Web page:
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Understanding Individual Consumers Goes “Back to the Future”

By Feather Hickox

October 21, 2015. That is Marty McFly’s future in the movie Back to the Future Part II. And while – at T-minus 19 months and counting -- we are nowhere near hoverboards and cybernetically enhanced children, “Back to the Future” is making a comeback in Big Data circles.

The phrase “back to the future” is being used to describe Big Data techniques that are enabling companies to understand their customers in an “old” way.

Local businesses used to know their customers’ needs, attitudes and propensities to buy. The corner butcher knew which cuts buyers favored and how much they generally spent on meat. Bankers knew which additional financial products might be useful to each depositor.

Today analytics is being applied to Big Data in ways that make it feasible for businesses to get to know individual customers again. Only now this knowledge comes through identifying behavior patterns found in the vast quantities of bits and bytes from store point-of-sale devices, and online and mobile digital activity.

The constant stream from such activity – abundant, timely and varied – provides the opportunity for marketers to understand their customers more fully. While respecting consumer privacy, companies can develop a more complete picture not only from what customers say (in online comments, ratings and profiles, blog posts, tweets, etc.) but also from what they do (data from in-store and online purchases, mobile payments, web searching and browsing, etc.) They can employ a variety of analytic technologies for capturing, cleaning and transforming this diverse data into useful insights. Their conversations with customers can be guided by more complex decision strategies that take this richer view into account.

In fact, “back to the future” techniques can build a cohesive view of the customer from internal and external sources. These techniques include:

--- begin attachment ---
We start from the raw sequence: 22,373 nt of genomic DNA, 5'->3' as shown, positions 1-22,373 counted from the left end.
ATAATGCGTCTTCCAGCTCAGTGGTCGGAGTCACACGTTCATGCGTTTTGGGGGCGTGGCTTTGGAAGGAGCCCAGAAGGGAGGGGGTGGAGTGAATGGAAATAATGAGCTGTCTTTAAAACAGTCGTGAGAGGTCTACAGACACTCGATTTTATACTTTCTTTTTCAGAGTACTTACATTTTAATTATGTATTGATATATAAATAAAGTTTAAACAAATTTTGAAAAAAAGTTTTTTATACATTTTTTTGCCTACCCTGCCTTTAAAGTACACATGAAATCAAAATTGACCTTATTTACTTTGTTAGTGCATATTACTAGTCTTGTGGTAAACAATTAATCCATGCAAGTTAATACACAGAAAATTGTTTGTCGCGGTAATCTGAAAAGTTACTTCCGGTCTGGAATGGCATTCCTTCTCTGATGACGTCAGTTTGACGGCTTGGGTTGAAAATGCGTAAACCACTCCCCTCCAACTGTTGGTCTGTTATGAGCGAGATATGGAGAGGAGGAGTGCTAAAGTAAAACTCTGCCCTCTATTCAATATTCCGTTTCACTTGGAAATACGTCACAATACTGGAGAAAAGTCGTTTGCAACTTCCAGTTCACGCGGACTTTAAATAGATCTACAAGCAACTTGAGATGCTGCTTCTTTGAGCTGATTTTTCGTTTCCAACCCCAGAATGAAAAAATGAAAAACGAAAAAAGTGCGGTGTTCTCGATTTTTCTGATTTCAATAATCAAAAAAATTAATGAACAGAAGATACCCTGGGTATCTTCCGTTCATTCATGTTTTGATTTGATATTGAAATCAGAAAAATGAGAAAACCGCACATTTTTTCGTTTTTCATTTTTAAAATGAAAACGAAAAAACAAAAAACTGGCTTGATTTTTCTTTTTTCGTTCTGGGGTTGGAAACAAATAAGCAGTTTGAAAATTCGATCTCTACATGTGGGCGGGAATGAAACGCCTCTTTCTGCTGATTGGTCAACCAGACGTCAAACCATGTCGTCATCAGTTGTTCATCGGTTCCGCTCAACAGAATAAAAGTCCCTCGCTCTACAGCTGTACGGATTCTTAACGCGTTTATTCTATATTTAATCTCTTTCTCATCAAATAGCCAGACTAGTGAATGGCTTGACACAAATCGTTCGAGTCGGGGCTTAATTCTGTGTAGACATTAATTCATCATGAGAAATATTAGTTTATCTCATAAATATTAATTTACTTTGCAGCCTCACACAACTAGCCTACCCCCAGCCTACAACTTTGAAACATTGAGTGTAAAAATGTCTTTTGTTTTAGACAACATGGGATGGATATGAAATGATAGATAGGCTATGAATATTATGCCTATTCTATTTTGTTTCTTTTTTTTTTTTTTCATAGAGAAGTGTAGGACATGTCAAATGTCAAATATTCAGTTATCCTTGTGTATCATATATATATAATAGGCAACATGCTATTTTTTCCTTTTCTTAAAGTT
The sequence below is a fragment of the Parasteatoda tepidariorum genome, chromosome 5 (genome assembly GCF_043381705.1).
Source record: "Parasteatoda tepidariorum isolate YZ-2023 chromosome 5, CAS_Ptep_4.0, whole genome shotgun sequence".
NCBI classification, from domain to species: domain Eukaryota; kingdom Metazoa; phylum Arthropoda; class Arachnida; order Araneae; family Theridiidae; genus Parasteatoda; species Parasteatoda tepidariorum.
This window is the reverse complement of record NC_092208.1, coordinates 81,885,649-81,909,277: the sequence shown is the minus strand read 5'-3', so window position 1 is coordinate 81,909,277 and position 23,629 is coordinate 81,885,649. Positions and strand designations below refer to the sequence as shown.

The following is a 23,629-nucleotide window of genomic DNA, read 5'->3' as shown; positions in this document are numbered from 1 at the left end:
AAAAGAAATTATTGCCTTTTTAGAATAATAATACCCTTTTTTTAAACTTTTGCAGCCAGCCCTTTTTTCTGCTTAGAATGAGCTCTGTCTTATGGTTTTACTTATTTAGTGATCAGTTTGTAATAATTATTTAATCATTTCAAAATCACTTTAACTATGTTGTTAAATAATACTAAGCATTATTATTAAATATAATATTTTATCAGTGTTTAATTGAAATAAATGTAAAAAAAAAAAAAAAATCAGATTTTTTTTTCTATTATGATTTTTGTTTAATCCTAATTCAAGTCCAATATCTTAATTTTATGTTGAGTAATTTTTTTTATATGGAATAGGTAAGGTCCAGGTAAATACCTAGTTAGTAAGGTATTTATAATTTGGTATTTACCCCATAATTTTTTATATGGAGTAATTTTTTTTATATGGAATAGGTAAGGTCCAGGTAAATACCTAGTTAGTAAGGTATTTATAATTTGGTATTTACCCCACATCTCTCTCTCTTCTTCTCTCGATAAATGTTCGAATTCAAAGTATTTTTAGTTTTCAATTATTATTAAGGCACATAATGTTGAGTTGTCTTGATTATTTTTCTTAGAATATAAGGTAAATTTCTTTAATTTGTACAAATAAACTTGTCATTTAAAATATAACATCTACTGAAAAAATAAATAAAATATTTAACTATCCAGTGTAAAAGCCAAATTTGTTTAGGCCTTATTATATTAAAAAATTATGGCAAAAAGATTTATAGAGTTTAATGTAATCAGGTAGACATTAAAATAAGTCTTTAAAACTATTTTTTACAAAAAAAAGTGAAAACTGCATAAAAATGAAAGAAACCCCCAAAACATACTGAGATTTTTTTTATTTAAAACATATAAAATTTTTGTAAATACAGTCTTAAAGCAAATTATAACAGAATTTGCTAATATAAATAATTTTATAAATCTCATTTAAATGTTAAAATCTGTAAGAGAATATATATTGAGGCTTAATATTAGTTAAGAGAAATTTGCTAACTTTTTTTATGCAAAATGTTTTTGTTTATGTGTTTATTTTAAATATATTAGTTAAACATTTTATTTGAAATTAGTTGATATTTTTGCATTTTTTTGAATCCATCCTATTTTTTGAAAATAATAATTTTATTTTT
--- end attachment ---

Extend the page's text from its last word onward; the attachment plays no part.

• Handling data that hasn’t gone through the normalization and structuring process required in traditional relational databases. Alternative approaches to data management (e.g., newSQL, noSQL) play an important role as well. They expand the types of data that can be analyzed to include semistructured data, such as web logs that reveal browsing activity, and unstructured data, such as text from Facebook pages, tweets and online product reviews.
  • High-velocity data streaming processing for filtering and capturing incoming data on the fly. This can more quickly capture data and turn it into insights, resulting in more responsive and relevant conversations with the customer.
  • Apache Hadoop. This open-source software framework, is being used to write Map-Reduce programs that analyze heterogeneous data streams, extracting value from that data would otherwise be difficult to mine.

These recent “back to the future” technology developments make it possible to do this high-performance computing in massively parallel processes on distributed architectures of inexpensive, standardized hardware and open source software – bringing down the cost of working with Big Data. Virtual infrastructures, available through cloud-based SaaS providers, are also lowering the entry barriers and reducing startup times. These services enable companies to take advantage of the latest advances in nontraditional data management and processing technologies, while avoiding the time and cost of building them into enterprise infrastructures. All without the need for a souped-up Delorean.

For more information on this topic, check out our Insights paper (registration required).

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